5 Calif. Medical Centers Get Federal AIDS Funding : U.S. Funds 5 Calif. Centers in AIDS Tests
Federal health authorities today awarded contracts to 14 medical centers nationwide to test experimental drugs and other treatments on patients with AIDS. Five of the centers are in California and three are in New York--the two states with the highest incidence of the disease.
The California medical centers that will participate in the program are at UCLA, USC, Stanford University, UC San Diego and UC San Francisco.
An estimated $100 million is to go to the centers over the next five years in an effort to evaluate new treatments and to coordinate studies in the fight against acquired immune deficiency syndrome, said Dr. Anthony S. Fauci, director of the National Institute of Allergy and Infectious Diseases.
1,000 Patients Expected
The agency, part of the National Institutes of Health, said it expected as many as 1,000 patients to be enrolled at the AIDS Treatment Evaluation Units within the next six months.
Among the other major medical facilities awarded contracts are the Memorial Sloan-Kettering Cancer Center in New York, and medical centers at New York University, Harvard, Johns Hopkins and the University of Miami.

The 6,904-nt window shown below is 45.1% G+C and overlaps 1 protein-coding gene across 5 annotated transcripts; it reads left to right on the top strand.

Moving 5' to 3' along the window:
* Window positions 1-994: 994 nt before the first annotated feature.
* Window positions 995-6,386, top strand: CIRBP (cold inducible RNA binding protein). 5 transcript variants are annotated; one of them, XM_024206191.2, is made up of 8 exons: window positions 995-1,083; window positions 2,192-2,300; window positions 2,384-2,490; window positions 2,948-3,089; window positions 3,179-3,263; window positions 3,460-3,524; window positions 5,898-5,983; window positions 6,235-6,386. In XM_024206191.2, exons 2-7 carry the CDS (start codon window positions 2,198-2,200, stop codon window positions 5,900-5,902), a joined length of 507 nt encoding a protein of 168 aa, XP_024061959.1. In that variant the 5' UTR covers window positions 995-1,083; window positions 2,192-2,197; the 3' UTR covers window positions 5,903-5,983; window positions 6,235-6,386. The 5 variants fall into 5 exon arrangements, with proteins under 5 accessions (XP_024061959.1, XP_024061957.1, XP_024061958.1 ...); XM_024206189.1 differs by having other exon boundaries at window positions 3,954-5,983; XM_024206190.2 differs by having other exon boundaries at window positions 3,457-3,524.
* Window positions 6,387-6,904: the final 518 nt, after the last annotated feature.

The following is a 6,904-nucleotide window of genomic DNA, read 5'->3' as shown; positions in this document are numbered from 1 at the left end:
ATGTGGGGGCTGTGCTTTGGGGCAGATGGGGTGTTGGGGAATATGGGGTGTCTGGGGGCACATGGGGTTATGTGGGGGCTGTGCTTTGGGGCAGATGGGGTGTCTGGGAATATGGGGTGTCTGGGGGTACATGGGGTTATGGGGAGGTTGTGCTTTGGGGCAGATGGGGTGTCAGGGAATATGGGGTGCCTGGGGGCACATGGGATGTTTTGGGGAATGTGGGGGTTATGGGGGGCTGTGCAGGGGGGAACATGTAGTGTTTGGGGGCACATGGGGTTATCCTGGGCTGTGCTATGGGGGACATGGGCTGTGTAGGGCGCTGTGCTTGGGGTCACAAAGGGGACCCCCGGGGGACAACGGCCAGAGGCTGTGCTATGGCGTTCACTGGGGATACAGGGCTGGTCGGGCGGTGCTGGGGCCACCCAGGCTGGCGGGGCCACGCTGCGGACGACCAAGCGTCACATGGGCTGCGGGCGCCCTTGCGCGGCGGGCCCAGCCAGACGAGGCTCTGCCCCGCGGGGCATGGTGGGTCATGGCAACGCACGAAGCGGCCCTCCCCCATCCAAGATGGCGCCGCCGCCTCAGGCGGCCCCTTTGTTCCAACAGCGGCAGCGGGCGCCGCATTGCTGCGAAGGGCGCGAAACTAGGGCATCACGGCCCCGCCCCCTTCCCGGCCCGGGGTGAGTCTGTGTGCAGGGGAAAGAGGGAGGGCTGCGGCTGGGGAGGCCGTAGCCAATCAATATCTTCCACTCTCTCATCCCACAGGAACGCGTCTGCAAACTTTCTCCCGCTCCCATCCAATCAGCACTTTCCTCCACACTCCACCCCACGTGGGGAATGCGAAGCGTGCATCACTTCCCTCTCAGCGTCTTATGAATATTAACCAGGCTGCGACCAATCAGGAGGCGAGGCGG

AIDS, an incurable and fatal condition that results in destruction of the body’s protective immune system, has been diagnosed in more than 22,000 Americans since 1981. There is no effective treatment for the disease, which has been fatal in 50% of diagnosed cases.
Blood Cells Attacked
The disease is caused by a virus which attacks white blood cells that are key to the immune system. The virus is spread through intimate contact with the victim’s bodily fluids, such as blood and semen, and the majority of cases have involved promiscuous male homosexuals, intravenous drug abusers and those receiving infected blood or blood products.
Fauci said drugs are needed to inhibit the growth of the virus and to rebuild the decimated immune systems of sufferers. In addition, treatments are needed to fight the opportunistic infections that prey on people with damaged immune systems.
The new evaluation units will study therapeutic agents that have shown some promise in laboratory studies and preliminary clinical trials.
Fauci said agents likely to be tested in the first year of the centers include antiviral drugs and so-called immune modulators--natural proteins that activate parts of the immune system. Initial studies will focus on determining safe doses and establishing the therapeutic value of each agent, health officials said.